California’s state agencies, superior courts and universities paid over $27 billion in wages to almost 400,000 employees in 2022, according to data released Tuesday by the State Controller’s Office.
State agencies paid just over $22 billion to 260,183 employees, while the California State University system paid $4.2 billion to 118,282 employees and superior courts paid $1.5 billion to 18,748 employees.
The state agencies and universities increased their total pay in 2022 by a combined 7.36% and 10.99% compared to 2021, while the superior courts saw a slight decrease of 1.15% in the past year, according to the data.
The top three highest-paid state agencies, according to the Controller’s office, are the Department of Corrections and Rehabilitation, Caltrans and the California Highway Patrol.
California’s corrections department paid approximately $5.7 billion to 56,735 employees, while Caltrans paid its 23,488 employees just over $2 billion and CHP paid its 10,754 employees an estimated $1.37 billion, the report showed.
Although the highest-paid single employee for the corrections department was reported as a physician and surgeon at Corcoran State Prison, the job ranked as the 16th-highest annual salary statewide at $784,701.
The highest-paid job in all state agencies for 2022 was chief investment officer at the California State Teachers’ Retirement System, which was held by Christopher Ailman, who made an estimated $1.68 million.
According to the reported wage, the retirement system paid Aliman $593,009 in regular wages and an additional $1,090,390 in “other” compensation.
Aliman has been the CIO for the retirement system since October 2000, overseeing a portfolio valued at $315.6 billion as of June 30, according to the agency.
The Department of Corrections, Caltrans and the California Highway Patrol were contacted for comment but did not respond by publication time.
Out of 24 California state universities, State Controller’s Office data ranked San Jose State third in total pay, paying its 8,108 employees just over $302 million in wages in 2022—behind San Diego State and Long Beach State.
San Jose State University President Dr. Cynthia Teniente-Matson recorded a salary of $402,261 in 2022 and was the school’s highest-paid employee.
A spokesperson for San Jose State said the school did not have a comment on the release of the figures.
San Francisco State was positioned at sixth on the list, paying 6,912 employees almost $263 million in wages last year. President Lynn Mahoney topped the list with a recorded wage of $472,921.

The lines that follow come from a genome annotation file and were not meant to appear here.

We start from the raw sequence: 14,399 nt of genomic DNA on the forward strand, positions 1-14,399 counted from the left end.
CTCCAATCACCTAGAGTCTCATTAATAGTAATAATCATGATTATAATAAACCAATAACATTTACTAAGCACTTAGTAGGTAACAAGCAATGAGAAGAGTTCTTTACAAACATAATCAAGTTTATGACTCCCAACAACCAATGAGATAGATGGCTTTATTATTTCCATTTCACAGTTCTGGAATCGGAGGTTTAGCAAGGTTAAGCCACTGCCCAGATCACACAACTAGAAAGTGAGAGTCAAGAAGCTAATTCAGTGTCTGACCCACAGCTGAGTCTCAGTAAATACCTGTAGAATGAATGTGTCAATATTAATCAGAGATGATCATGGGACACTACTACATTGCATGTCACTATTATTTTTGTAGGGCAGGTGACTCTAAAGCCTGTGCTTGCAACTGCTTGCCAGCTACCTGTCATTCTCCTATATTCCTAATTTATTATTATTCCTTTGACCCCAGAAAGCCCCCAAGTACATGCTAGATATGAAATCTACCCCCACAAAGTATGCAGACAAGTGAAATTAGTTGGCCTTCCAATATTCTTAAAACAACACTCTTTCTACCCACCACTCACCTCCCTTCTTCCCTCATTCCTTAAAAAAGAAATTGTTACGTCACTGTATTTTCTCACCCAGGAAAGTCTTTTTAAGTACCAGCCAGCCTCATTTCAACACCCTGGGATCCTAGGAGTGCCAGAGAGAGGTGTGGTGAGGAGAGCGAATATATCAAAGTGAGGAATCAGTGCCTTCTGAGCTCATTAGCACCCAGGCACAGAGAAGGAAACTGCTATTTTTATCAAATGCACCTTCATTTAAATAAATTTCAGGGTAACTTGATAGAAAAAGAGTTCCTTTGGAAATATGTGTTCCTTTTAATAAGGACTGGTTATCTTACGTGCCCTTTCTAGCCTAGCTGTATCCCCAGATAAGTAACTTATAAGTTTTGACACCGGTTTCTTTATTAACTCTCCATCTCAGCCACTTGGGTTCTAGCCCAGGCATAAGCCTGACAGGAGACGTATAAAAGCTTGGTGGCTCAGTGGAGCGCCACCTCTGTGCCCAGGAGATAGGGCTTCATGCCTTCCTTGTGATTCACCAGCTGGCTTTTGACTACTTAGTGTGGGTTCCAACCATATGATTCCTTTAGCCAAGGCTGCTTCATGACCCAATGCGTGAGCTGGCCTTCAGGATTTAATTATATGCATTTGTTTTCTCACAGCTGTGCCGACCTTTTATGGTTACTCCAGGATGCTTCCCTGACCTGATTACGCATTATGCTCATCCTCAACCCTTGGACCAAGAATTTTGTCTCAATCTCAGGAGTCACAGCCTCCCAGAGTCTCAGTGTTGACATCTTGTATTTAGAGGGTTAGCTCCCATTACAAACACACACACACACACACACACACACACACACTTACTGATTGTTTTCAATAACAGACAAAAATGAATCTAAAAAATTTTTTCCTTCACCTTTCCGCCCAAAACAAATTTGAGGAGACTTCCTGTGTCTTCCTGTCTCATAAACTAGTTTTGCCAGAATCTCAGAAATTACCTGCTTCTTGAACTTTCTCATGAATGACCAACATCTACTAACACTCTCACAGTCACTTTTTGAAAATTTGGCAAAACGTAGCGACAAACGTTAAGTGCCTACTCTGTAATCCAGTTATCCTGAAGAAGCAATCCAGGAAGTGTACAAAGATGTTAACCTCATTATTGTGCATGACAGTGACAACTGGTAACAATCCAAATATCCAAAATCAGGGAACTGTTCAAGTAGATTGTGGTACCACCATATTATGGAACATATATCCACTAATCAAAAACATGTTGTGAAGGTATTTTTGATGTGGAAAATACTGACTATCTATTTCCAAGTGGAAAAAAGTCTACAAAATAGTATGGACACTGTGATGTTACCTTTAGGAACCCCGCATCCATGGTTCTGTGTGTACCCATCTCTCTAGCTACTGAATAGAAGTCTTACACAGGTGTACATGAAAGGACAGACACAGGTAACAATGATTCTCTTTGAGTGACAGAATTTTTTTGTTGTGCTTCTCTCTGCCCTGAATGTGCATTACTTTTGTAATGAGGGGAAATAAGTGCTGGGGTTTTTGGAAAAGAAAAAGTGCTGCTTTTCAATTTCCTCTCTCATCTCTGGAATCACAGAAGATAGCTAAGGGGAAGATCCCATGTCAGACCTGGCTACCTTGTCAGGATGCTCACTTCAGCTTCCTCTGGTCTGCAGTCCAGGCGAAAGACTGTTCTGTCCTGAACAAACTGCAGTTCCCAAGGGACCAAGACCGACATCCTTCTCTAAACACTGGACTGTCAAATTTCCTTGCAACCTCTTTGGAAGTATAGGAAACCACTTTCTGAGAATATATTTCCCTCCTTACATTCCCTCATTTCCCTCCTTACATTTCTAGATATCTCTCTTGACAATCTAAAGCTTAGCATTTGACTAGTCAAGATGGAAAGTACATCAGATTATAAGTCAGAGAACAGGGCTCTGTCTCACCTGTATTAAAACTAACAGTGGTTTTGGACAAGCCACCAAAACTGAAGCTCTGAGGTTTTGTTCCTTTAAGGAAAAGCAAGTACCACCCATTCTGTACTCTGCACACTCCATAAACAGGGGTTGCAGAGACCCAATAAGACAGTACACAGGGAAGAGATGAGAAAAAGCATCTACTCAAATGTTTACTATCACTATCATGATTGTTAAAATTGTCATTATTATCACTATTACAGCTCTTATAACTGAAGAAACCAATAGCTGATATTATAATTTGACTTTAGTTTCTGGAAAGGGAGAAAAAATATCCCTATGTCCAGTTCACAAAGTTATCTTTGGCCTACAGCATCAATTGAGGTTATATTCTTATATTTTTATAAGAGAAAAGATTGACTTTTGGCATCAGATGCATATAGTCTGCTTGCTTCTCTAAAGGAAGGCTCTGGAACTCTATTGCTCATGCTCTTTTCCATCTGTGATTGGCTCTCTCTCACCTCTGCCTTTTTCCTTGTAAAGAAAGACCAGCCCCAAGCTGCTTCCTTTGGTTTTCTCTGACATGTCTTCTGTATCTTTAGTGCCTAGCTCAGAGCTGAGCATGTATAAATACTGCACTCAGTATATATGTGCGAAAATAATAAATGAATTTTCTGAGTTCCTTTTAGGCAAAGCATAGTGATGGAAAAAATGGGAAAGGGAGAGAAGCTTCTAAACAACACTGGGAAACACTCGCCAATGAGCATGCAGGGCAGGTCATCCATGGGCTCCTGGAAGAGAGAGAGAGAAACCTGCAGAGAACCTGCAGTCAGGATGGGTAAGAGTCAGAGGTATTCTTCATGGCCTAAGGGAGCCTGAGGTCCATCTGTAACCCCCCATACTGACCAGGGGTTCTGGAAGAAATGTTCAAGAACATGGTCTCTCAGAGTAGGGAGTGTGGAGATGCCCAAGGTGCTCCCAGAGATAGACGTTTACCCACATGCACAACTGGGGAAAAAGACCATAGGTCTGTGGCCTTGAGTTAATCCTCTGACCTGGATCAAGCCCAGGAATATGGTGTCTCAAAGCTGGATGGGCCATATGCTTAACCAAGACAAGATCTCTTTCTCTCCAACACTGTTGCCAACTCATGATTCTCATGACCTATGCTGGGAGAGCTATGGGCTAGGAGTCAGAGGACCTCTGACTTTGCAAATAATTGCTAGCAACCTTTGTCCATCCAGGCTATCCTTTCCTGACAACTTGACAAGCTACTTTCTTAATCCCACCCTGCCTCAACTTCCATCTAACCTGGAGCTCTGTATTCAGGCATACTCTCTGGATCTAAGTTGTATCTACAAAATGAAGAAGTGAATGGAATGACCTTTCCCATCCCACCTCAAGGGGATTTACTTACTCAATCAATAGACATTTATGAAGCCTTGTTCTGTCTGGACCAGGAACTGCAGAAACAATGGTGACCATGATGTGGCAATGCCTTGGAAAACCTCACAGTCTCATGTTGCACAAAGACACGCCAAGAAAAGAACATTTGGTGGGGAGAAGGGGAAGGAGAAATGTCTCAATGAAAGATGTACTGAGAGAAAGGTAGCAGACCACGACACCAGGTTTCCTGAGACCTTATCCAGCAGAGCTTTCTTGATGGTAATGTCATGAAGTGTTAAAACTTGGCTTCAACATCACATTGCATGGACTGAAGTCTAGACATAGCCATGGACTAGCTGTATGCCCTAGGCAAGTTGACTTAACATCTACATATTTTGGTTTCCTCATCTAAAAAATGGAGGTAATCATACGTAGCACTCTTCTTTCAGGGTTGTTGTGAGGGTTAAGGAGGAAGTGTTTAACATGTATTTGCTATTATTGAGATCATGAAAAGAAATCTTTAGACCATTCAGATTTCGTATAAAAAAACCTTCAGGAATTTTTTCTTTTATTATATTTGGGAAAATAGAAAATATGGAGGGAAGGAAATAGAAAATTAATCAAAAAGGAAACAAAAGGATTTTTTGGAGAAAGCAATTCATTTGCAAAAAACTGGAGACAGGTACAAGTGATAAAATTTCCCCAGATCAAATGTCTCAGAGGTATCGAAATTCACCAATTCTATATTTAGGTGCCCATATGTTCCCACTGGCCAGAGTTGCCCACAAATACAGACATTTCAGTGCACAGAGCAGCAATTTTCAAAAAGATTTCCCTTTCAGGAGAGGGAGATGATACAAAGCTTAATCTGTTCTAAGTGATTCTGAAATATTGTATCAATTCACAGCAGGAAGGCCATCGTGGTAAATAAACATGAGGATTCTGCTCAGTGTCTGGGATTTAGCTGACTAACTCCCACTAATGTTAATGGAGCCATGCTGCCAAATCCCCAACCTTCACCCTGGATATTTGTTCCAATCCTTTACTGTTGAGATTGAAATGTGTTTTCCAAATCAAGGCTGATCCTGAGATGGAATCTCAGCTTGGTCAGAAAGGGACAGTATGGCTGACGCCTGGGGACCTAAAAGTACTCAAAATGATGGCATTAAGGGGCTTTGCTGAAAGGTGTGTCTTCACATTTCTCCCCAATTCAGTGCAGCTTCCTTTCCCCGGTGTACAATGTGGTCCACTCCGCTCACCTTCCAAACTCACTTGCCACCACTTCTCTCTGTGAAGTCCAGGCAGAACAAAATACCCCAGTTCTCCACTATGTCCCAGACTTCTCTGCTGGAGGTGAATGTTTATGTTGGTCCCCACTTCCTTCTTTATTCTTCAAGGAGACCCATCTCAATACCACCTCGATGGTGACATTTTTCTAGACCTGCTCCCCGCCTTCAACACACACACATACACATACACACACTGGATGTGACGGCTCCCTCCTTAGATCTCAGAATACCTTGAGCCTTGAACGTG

There was also a reported 10.5% increase of the workforce at SF State from 6,252 in 2021 to 6,912 in 2022.
Cal State East Bay appeared at No. 15 on the state university system list, paying 3,854 employees a combined $134,239,766 in 2022.
The highest-paid system employee was listed as an advisor to the Board of Trustees at the Chancellor’s Office who made $577,241 in 2022.
Only San Francisco and Santa Clara County superior courts ranked in the Top 10 of highest wages for statewide superior courts in 2022, the data showed.
All but five of California’s 58 superior courts reported wages for 2022, with Alameda, Del Norte, Glenn, and Tuolumne counties not having filed and San Diego classified as “non-compliant” by the State Controller’s Office.
The highest-paid Bay Area superior court in 2022 was Santa Clara County’s, which ranked sixth in the state and paid its 628 employees $63.1 million.
San Francisco County Superior Court ranked seventh on the list, with 505 employees being paid a total of $50,776,579.
According to Ken Garcia, spokesperson for the SF Superior Court, the court's high wages are a reflection of the "high cost of living in the Bay Area."
The only Bay Area superior court falling below the top 25 highest total wages was Napa County’s, which ranked 31st and paid its 86 employees just over $6.5 million.
Although Bay Area counties were well represented in the court list, none made it into the top 100 highest-paid superior court employees, according to the data, which identified 91 out of 100 top-paid employees as judges working for the Los Angeles County Superior Court.
The last time Alameda County Superior Court reported wages was in 2019, according to the State Controller’s Office. That year, the county ranked sixth and paid its 923 employees a combined $71,468,008—more than Santa Clara and San Francisco counties.
Paul Rosynsky, spokesperson for Alameda County Superior Court, cited the county's transition to a new human resources system and shortage of personnel as the reason for wage information not being sent to the State Controller's Office.
"While we are eager to participate in the State Controller’s Office’s GCC program, the Court has spent the last three years working through a tedious transition to a new human resources backend system, and that coupled with staffing shortages in key departments, has made it difficult to meet the complicated reporting requirements and deadlines mandated by the Controller’s voluntary program," Rosynsky told The Standard in an email, adding that the system is now fully in place and the court will provide the information going forward.
The Santa Clara County Superior Court did not respond to requests for comment by publication time.
Joel Umanzor can be reached at firstname.lastname@example.org